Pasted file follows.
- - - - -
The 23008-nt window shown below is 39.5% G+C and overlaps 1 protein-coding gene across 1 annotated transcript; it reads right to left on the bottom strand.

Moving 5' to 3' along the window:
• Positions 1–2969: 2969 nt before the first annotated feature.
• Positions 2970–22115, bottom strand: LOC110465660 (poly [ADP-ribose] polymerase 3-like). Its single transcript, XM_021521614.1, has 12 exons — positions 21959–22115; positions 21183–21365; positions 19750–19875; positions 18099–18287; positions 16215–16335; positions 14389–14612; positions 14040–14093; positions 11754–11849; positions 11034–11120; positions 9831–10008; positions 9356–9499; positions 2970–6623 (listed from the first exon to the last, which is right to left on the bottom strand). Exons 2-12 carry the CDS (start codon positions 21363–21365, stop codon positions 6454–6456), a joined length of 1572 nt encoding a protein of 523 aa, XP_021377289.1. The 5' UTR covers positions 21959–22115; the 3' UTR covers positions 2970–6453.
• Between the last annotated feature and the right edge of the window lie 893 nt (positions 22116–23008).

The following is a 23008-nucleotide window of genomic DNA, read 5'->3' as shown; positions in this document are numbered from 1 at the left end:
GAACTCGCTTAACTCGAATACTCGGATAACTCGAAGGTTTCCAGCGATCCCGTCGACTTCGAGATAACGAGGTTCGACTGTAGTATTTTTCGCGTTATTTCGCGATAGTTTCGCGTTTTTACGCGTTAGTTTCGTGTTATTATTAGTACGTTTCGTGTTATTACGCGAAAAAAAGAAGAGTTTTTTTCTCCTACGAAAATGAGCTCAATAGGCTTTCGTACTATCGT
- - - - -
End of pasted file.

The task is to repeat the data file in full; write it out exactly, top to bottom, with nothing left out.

The 23008-nt window shown below is 39.5% G+C and overlaps 1 protein-coding gene across 1 annotated transcript; it reads right to left on the bottom strand.

Moving 5' to 3' along the window:
• Positions 1–2969: 2969 nt before the first annotated feature.
• Positions 2970–22115, bottom strand: LOC110465660 (poly [ADP-ribose] polymerase 3-like). Its single transcript, XM_021521614.1, has 12 exons — positions 21959–22115; positions 21183–21365; positions 19750–19875; positions 18099–18287; positions 16215–16335; positions 14389–14612; positions 14040–14093; positions 11754–11849; positions 11034–11120; positions 9831–10008; positions 9356–9499; positions 2970–6623 (listed from the first exon to the last, which is right to left on the bottom strand). Exons 2-12 carry the CDS (start codon positions 21363–21365, stop codon positions 6454–6456), a joined length of 1572 nt encoding a protein of 523 aa, XP_021377289.1. The 5' UTR covers positions 21959–22115; the 3' UTR covers positions 2970–6453.
• Between the last annotated feature and the right edge of the window lie 893 nt (positions 22116–23008).

The following is a 23008-nucleotide window of genomic DNA, read 5'->3' as shown; positions in this document are numbered from 1 at the left end:
GAACTCGCTTAACTCGAATACTCGGATAACTCGAAGGTTTCCAGCGATCCCGTCGACTTCGAGATAACGAGGTTCGACTGTAGTATTTTTCGCGTTATTTCGCGATAGTTTCGCGTTTTTACGCGTTAGTTTCGTGTTATTATTAGTACGTTTCGTGTTATTACGCGAAAAAAAGAAGAGTTTTTTTCTCCTACGAAAATGAGCTCAATAGGCTTTCGTACTATCGT